November 29, 2005A Phony eBay Survey Phish
Last June I talked about brand name survey scams, and how I get very suspicious whenever one of these things lands in my inbox. On rare occasions (as noted in my Wall Street Journal experience), the messages are legit. One arrived today that didn't smell right, and could certainly lead plenty of eBay users to giving up valuable personal information.
Today's message, titled "Reward Survey," purported to be driven by eBay. The incentive was no less than a credit to my account. Here's the text of the message (actual URL disguised):
Dear Valued Member,
You have been chosen by the eBay online department to take part in our quick and easy 6 question survey. In return we will credit $20 to your account - Just for your time!
Helping us better understand how our customers feel benefits everyone. With the information collected we can decide to direct a number of changes to improve an expand our online service.
The information you provide us is all non-sensitive and anonymous - No part of it is handed down to any third party groups.
it will be stored in our secure database for maximum of 7 days while we process the results of this nationwide survey.
We kindly ask you to please spare two minutes of your time in taking part with this unique offer!
To Continue click on the link below:
Many Thanks and Kind Regards -
eBay Customer Department
In checking the header details of the message, it was clear that eBay, itself, did not originate the message. As I discovered with my WSJ experience, however, this isn't uncommon, particularly when the survey job has been farmed out to an outside survey firm.
But a check of the domain registration of the active link destroyed any hint of legitimacy.
The domain was registered (literally) yesterday. The domain registration record didn't provide anything looking like a company name. The street address was in a form more suited to Europe or Russia. While the city was listed as "Denver," there were two country lines: one "Australia Capital"; the other "United States of America." The contact email address used the domain "beer.com."
Bottom line: There's no way on Earth that a company like eBay would have hired anyone with this kind of domain registration to operate on its behalf. And certainly not for a campaign designed in one day. These things take weeks to hammer out, get legal clearance, and so on.
Unfortunately, the world's eBay users have not yet read Spam Wars and may not be sufficiently suspicious about this stuff and know how to do the kind of modest, yet revealing, research I just described above. So, what would Joe/Jane EBay find if he/she were to click on the link?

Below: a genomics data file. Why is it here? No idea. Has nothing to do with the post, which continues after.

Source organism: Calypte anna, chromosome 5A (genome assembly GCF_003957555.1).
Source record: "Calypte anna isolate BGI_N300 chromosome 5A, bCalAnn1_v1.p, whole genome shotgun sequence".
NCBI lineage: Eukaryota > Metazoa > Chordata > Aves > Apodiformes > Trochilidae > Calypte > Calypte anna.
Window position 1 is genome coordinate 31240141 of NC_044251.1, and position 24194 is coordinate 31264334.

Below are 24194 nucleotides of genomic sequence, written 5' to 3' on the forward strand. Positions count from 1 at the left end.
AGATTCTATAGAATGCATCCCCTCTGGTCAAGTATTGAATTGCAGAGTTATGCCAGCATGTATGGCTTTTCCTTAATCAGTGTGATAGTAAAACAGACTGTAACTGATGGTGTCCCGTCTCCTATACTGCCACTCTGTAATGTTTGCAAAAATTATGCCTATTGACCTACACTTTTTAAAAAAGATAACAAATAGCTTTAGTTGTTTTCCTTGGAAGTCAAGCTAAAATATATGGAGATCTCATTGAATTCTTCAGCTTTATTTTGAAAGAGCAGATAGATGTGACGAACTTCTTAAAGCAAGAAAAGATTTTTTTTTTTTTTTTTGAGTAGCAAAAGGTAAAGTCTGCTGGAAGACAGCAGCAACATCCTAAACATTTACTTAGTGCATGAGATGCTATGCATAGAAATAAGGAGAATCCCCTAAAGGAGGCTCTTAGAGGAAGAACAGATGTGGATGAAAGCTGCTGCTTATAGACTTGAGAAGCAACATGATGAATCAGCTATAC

I did this (safely) and captured the pages for you to see in Adobe Acrobat (PDF) format. You can view the screens at your leisure.
The first screen looks like a typical survey form. It asks various questions about the eBay service, and provides selections you can make to express your opinions. Then click "Continue." (Even if you leave all choices empty, the form is accepted—another giveaway that this form is merely window dressing.)
On the second page is the real payload of this scam. The form contains fields for you to enter your eBay username (but not password) and credit card info, including the security number on the back and PIN number if your card needs it. If you try to submit an empty form, the validation routine ignores the empty username field, but squawks about the empty credit card number field.
So, you see, this is not an eBay scam. It's the old credit card scam in eBay clothing. While the Web site plays a little more elaborate charade than others, it's to be expected. Phishers are desperate to reach even "phishing-savvy" recipients. This two-stage form (with the non-personal stuff in the first stage) might fool more recipients into thinking that eBay really wants their opinions—and will pay twenty simoleans for them.
Phishing still pays. Another phishing message I received this morning was one going after eBay account names and passwords. In tracking down the phony Web site, I discovered to my horror that not only had other recipients fallen for the ruse, but the idiot phisher set up the site to capture the data in an unencrypted text file. There, in all-too-plain view, was a list of victim IDs and passwords. Fortunately, the hosting service took down the site very quickly, so I can only hope that the phisher had not yet retrieved his booty.
Please, please, please...be careful out there. And tell your family and neighbors.Posted on November 29, 2005 at 12:08 PM